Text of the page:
All the Dior Dresses That Didn’t Show at Paris Fashion Week
Think less tulle and more...paint.
Fashion illustrator Bil Donovan travels the world with Dior, creating customized portraits for their clientele. He once had a line of 30 women wait to have him paint them. It all started when one of them approached him and shyly asked, “Can you make me look beautiful?” By the time Donovan put down his paintbrush, the line of women waiting was out the door. It was the first event Donovan did in collaboration with Vogue. It would take three more for Christian Dior to come calling.
Now Donovan has been the artist-in-residence for the fashion house since 2009. He has since taught illustration at FIT and SVA. His work has been featured in Vogue, Elle, and New York Magazine. Donovan even had his work featured in The MET’s Costume Institute. Sitting in his studio covered from floor to ceiling with his brush strokes, his paper-and-paint visions of dresses and design, Donovan can hardly believe how he got there.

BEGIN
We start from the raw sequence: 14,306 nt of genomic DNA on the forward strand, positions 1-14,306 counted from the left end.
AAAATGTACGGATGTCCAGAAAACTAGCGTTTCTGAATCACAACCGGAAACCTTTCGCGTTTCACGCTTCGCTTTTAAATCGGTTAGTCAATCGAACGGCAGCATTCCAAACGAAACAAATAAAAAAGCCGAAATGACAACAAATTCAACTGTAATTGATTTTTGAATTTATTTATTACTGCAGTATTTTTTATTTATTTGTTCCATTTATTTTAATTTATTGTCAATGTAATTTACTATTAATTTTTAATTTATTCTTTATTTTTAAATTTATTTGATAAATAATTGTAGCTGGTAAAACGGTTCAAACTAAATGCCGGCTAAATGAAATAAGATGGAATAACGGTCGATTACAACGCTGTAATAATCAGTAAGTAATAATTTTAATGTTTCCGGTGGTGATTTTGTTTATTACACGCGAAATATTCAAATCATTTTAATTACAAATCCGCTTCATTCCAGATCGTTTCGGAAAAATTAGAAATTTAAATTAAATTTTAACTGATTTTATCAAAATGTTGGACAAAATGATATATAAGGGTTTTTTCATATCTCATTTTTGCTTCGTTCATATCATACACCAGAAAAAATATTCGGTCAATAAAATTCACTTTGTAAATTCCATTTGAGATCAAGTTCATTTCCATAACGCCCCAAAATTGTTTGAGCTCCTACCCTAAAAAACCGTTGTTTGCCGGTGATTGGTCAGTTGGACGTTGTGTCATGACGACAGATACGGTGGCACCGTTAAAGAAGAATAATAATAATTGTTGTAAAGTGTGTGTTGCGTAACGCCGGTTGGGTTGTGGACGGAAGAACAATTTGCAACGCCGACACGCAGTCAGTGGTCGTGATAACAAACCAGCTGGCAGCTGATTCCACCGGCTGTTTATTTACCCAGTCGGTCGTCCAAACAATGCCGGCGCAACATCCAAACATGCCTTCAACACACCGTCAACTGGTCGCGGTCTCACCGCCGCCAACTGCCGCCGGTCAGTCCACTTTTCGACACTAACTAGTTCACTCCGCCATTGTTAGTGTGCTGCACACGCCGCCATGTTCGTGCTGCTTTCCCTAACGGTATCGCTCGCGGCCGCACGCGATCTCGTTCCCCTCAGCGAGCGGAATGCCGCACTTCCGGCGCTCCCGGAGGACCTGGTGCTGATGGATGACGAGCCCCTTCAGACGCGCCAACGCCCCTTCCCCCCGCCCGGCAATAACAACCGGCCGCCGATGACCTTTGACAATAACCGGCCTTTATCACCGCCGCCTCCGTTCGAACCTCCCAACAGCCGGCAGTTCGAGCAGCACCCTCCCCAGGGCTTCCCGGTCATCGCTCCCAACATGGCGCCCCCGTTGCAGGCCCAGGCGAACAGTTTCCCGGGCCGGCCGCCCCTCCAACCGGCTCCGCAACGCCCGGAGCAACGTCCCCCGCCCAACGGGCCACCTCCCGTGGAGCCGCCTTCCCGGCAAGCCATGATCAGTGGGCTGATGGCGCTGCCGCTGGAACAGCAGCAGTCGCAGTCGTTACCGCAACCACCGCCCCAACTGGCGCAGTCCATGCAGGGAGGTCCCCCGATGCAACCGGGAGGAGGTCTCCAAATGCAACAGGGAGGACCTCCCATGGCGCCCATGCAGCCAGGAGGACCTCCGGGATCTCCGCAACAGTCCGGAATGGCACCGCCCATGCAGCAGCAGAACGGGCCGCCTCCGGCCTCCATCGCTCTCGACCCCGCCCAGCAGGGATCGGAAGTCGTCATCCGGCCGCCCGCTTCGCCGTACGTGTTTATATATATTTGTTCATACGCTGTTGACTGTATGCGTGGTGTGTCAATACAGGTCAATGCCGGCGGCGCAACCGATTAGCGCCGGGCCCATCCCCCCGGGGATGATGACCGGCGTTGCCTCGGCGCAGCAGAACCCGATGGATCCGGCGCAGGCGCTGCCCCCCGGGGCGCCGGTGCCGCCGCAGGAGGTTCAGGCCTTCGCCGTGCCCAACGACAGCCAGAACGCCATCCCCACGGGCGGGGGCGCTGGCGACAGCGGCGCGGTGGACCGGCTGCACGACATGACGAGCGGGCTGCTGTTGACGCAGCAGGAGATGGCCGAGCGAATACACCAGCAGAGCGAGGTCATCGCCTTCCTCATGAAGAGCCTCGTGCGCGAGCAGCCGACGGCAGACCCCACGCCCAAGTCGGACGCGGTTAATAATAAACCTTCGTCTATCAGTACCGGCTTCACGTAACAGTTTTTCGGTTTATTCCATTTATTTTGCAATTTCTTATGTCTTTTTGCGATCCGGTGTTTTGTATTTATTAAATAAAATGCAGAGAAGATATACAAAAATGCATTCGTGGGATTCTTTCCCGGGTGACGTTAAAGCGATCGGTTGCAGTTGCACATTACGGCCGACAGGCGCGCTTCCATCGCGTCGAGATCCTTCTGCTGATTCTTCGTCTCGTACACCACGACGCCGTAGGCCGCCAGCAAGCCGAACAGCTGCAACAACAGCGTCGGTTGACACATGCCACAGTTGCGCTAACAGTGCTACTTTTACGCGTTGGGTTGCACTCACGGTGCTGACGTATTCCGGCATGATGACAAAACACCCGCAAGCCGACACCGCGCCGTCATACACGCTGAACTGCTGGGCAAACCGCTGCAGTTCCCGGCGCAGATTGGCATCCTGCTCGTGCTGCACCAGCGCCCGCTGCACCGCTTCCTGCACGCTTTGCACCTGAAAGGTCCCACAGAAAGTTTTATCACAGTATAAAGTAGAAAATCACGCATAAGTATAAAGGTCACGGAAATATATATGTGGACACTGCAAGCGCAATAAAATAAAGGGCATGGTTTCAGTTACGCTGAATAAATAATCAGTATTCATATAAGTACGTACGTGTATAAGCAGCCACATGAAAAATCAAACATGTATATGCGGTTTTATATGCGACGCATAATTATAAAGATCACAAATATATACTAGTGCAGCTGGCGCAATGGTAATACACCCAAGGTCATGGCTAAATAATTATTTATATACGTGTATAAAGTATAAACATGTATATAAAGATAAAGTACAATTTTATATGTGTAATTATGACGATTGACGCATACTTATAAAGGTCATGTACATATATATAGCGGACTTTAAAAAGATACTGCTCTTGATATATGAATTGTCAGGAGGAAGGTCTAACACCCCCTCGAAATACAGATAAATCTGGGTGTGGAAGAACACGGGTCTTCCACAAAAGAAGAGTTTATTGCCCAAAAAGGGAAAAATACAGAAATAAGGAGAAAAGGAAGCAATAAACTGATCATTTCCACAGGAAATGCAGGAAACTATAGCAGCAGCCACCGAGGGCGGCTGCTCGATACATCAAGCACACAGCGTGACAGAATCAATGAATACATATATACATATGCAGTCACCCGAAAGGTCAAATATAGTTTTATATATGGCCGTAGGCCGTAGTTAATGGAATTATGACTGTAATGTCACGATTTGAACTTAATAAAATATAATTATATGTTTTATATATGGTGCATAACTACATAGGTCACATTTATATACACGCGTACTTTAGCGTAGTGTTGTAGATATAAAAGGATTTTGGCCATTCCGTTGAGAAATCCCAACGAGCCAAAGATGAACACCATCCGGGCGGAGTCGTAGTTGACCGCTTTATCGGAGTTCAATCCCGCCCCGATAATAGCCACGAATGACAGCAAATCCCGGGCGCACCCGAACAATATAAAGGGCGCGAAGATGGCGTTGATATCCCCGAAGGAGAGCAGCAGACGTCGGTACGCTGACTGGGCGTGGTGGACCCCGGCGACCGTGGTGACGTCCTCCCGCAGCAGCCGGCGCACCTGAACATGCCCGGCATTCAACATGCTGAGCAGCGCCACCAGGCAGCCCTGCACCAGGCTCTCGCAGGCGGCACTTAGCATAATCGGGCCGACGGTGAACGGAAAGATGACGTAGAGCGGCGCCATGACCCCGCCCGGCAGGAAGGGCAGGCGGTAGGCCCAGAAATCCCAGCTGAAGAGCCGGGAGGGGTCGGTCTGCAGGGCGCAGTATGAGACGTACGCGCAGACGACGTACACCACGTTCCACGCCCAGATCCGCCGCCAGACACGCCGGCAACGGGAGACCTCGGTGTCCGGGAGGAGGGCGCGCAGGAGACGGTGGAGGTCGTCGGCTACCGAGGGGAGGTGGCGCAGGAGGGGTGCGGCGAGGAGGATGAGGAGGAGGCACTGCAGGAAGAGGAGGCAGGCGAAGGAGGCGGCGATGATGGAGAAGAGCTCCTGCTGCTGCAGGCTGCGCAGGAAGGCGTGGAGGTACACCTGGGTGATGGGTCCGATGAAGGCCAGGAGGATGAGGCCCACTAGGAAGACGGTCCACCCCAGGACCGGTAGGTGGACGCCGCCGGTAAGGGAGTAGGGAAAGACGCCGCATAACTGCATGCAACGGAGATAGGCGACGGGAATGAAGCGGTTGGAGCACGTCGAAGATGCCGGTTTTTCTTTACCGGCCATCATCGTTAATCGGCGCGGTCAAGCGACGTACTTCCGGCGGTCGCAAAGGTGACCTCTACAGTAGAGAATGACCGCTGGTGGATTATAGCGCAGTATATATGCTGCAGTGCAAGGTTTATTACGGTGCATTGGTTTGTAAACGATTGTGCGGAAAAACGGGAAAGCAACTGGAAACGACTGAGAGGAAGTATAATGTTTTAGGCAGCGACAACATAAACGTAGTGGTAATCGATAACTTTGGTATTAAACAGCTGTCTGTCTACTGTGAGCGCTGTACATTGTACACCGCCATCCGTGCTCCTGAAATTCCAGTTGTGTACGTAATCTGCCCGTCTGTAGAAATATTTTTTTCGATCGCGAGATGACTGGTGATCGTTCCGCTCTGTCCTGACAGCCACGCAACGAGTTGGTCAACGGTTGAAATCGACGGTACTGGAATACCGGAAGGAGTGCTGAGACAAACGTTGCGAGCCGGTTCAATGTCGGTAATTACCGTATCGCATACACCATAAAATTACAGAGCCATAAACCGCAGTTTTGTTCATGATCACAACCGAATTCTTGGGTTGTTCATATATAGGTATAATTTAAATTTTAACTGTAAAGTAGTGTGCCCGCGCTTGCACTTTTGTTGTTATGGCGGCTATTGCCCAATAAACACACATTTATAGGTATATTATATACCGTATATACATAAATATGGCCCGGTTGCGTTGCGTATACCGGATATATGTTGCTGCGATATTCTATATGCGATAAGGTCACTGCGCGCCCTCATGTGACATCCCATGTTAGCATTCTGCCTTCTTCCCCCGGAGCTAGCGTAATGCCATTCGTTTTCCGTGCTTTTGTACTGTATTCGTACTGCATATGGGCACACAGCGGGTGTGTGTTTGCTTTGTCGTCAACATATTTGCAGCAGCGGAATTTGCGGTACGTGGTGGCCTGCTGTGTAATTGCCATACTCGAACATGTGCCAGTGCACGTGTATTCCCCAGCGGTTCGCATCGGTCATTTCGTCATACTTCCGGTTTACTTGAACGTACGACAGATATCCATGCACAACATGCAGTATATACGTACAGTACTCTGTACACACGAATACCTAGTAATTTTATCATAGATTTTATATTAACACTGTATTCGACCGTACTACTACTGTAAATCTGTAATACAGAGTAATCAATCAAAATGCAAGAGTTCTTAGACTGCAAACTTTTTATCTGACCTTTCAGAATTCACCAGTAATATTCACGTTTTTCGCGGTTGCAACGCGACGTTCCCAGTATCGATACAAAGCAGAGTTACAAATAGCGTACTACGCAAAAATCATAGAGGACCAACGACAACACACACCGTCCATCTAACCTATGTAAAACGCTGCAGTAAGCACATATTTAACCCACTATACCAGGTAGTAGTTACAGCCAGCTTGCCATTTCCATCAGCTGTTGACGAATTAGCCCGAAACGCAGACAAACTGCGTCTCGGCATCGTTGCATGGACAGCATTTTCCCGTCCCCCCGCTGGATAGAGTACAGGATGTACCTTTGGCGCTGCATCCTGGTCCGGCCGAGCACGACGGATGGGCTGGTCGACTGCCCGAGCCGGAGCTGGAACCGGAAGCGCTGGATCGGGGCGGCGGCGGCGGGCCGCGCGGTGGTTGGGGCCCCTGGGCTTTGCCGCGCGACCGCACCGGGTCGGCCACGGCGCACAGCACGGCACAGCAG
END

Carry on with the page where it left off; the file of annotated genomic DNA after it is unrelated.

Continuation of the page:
He remembers the exact moment he fell in love with the way dresses looked and moved and felt. It was the scene in Sabrina where Audrey Hepburn enters (or, as Donovan says, “floats into”) the ballroom in a Givenchy gown. Donovan decided right there, in front of his TV in South Philadelphia, that he would work in fashion. After a lifelong obsession with old-Hollywood glamour, years of schooling, and teachers telling him he couldn’t do it, Donovan now has so many projects and paintings of Dior dresses, he can’t choose a favorite. But when I asked politely, he managed to pull out a couple that came top of mind.
Click through to see some of Donovan’s favorite couture illustrations and read how he went from growing up in South Philadelphia to working in-house for one of the biggest names in fashion.
Want more stories like this?